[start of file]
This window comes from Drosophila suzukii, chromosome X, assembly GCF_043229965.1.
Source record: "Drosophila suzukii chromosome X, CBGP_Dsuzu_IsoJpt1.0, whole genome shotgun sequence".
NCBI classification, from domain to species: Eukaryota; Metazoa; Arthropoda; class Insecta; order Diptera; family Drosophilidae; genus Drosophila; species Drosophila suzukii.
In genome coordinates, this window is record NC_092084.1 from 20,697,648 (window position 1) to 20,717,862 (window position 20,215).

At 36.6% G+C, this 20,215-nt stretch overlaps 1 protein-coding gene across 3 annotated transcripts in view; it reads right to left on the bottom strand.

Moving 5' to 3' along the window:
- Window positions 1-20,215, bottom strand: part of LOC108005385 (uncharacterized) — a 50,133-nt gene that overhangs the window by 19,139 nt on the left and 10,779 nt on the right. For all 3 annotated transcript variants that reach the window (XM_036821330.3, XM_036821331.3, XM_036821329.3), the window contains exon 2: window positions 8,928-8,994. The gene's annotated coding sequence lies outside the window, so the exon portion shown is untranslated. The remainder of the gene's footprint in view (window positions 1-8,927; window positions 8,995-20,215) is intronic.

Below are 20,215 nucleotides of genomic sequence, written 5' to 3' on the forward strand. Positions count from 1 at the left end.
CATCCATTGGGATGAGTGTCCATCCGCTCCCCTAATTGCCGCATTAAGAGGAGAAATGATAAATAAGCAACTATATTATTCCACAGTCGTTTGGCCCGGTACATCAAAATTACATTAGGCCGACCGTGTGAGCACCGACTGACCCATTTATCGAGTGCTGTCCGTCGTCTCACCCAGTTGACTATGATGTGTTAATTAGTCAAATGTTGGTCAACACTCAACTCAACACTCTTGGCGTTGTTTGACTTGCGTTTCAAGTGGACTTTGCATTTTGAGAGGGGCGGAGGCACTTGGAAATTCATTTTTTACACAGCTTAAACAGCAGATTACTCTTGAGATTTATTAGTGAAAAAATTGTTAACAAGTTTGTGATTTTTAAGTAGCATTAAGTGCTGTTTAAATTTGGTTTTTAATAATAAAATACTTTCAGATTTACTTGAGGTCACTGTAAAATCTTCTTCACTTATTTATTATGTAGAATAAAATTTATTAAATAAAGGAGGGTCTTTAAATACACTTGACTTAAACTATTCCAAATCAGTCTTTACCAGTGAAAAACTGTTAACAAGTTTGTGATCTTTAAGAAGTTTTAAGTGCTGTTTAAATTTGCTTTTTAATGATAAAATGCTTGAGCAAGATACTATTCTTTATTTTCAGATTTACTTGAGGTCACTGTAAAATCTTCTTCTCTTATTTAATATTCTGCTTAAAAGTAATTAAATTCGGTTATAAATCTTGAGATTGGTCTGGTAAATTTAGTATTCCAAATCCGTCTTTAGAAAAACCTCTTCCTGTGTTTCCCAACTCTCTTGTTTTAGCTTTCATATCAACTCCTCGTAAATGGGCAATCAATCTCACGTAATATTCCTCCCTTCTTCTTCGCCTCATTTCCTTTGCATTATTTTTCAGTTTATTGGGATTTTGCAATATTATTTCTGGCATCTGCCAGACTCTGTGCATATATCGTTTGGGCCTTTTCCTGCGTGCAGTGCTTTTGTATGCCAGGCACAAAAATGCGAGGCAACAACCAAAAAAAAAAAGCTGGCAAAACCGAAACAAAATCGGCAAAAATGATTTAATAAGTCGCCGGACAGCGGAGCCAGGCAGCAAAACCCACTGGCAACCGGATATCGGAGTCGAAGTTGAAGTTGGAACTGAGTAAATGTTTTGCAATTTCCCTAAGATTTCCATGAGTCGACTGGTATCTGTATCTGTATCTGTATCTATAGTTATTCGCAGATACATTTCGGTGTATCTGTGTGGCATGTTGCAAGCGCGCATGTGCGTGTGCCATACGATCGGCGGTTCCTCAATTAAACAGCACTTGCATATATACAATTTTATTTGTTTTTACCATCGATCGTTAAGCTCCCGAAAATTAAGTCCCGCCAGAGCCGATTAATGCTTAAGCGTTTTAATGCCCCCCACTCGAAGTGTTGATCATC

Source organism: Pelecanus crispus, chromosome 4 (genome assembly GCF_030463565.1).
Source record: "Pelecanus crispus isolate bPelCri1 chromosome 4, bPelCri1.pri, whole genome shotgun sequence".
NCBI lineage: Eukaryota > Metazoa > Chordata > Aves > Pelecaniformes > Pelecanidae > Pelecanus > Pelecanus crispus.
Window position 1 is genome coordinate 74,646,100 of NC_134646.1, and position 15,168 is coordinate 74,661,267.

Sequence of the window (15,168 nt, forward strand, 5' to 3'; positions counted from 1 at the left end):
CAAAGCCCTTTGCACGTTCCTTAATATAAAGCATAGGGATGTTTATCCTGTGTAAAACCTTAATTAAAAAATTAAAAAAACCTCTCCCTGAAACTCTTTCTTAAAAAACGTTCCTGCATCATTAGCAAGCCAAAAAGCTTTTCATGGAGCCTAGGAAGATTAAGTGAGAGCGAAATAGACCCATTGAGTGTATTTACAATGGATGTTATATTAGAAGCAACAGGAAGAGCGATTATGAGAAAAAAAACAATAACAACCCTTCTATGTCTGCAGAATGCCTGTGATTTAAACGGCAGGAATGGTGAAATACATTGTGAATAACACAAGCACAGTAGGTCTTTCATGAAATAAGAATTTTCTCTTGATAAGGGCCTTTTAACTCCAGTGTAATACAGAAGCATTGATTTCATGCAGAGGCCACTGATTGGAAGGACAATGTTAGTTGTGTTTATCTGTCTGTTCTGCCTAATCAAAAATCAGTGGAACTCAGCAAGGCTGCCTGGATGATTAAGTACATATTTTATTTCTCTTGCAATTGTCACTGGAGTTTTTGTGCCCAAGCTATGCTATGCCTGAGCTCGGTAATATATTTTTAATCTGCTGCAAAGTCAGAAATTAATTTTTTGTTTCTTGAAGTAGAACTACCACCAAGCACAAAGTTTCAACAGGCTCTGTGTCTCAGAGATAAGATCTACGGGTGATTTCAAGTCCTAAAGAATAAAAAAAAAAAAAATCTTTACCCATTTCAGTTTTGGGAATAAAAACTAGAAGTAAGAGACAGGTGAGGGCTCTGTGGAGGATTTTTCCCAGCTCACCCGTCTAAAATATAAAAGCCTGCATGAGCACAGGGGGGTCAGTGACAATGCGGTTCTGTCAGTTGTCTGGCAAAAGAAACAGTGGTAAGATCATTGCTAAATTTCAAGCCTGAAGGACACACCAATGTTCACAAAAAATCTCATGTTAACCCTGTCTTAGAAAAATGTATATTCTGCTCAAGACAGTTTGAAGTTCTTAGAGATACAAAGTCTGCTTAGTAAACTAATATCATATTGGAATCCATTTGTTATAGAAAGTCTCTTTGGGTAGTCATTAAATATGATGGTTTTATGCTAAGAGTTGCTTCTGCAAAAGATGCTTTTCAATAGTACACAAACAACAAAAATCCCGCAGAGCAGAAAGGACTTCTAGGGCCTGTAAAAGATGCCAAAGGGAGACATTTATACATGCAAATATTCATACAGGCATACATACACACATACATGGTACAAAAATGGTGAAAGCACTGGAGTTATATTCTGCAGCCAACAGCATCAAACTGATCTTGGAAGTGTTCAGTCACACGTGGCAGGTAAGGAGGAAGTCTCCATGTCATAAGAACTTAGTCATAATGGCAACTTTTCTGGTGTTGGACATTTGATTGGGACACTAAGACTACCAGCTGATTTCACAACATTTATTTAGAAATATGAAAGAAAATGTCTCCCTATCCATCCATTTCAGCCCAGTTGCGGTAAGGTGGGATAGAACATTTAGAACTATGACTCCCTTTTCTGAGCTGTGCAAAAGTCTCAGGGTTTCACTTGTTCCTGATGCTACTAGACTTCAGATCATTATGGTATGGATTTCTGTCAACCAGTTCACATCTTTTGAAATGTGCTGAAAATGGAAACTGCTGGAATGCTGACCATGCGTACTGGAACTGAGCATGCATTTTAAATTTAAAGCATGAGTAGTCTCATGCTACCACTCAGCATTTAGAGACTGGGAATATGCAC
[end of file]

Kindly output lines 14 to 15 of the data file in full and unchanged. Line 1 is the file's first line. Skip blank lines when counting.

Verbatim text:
Sequence of the window (15,168 nt, forward strand, 5' to 3'; positions counted from 1 at the left end):
CAAAGCCCTTTGCACGTTCCTTAATATAAAGCATAGGGATGTTTATCCTGTGTAAAACCTTAATTAAAAAATTAAAAAAACCTCTCCCTGAAACTCTTTCTTAAAAAACGTTCCTGCATCATTAGCAAGCCAAAAAGCTTTTCATGGAGCCTAGGAAGATTAAGTGAGAGCGAAATAGACCCATTGAGTGTATTTACAATGGATGTTATATTAGAAGCAACAGGAAGAGCGATTATGAGAAAAAAAACAATAACAACCCTTCTATGTCTGCAGAATGCCTGTGATTTAAACGGCAGGAATGGTGAAATACATTGTGAATAACACAAGCACAGTAGGTCTTTCATGAAATAAGAATTTTCTCTTGATAAGGGCCTTTTAACTCCAGTGTAATACAGAAGCATTGATTTCATGCAGAGGCCACTGATTGGAAGGACAATGTTAGTTGTGTTTATCTGTCTGTTCTGCCTAATCAAAAATCAGTGGAACTCAGCAAGGCTGCCTGGATGATTAAGTACATATTTTATTTCTCTTGCAATTGTCACTGGAGTTTTTGTGCCCAAGCTATGCTATGCCTGAGCTCGGTAATATATTTTTAATCTGCTGCAAAGTCAGAAATTAATTTTTTGTTTCTTGAAGTAGAACTACCACCAAGCACAAAGTTTCAACAGGCTCTGTGTCTCAGAGATAAGATCTACGGGTGATTTCAAGTCCTAAAGAATAAAAAAAAAAAAAATCTTTACCCATTTCAGTTTTGGGAATAAAAACTAGAAGTAAGAGACAGGTGAGGGCTCTGTGGAGGATTTTTCCCAGCTCACCCGTCTAAAATATAAAAGCCTGCATGAGCACAGGGGGGTCAGTGACAATGCGGTTCTGTCAGTTGTCTGGCAAAAGAAACAGTGGTAAGATCATTGCTAAATTTCAAGCCTGAAGGACACACCAATGTTCACAAAAAATCTCATGTTAACCCTGTCTTAGAAAAATGTATATTCTGCTCAAGACAGTTTGAAGTTCTTAGAGATACAAAGTCTGCTTAGTAAACTAATATCATATTGGAATCCATTTGTTATAGAAAGTCTCTTTGGGTAGTCATTAAATATGATGGTTTTATGCTAAGAGTTGCTTCTGCAAAAGATGCTTTTCAATAGTACACAAACAACAAAAATCCCGCAGAGCAGAAAGGACTTCTAGGGCCTGTAAAAGATGCCAAAGGGAGACATTTATACATGCAAATATTCATACAGGCATACATACACACATACATGGTACAAAAATGGTGAAAGCACTGGAGTTATATTCTGCAGCCAACAGCATCAAACTGATCTTGGAAGTGTTCAGTCACACGTGGCAGGTAAGGAGGAAGTCTCCATGTCATAAGAACTTAGTCATAATGGCAACTTTTCTGGTGTTGGACATTTGATTGGGACACTAAGACTACCAGCTGATTTCACAACATTTATTTAGAAATATGAAAGAAAATGTCTCCCTATCCATCCATTTCAGCCCAGTTGCGGTAAGGTGGGATAGAACATTTAGAACTATGACTCCCTTTTCTGAGCTGTGCAAAAGTCTCAGGGTTTCACTTGTTCCTGATGCTACTAGACTTCAGATCATTATGGTATGGATTTCTGTCAACCAGTTCACATCTTTTGAAATGTGCTGAAAATGGAAACTGCTGGAATGCTGACCATGCGTACTGGAACTGAGCATGCATTTTAAATTTAAAGCATGAGTAGTCTCATGCTACCACTCAGCATTTAGAGACTGGGAATATGCAC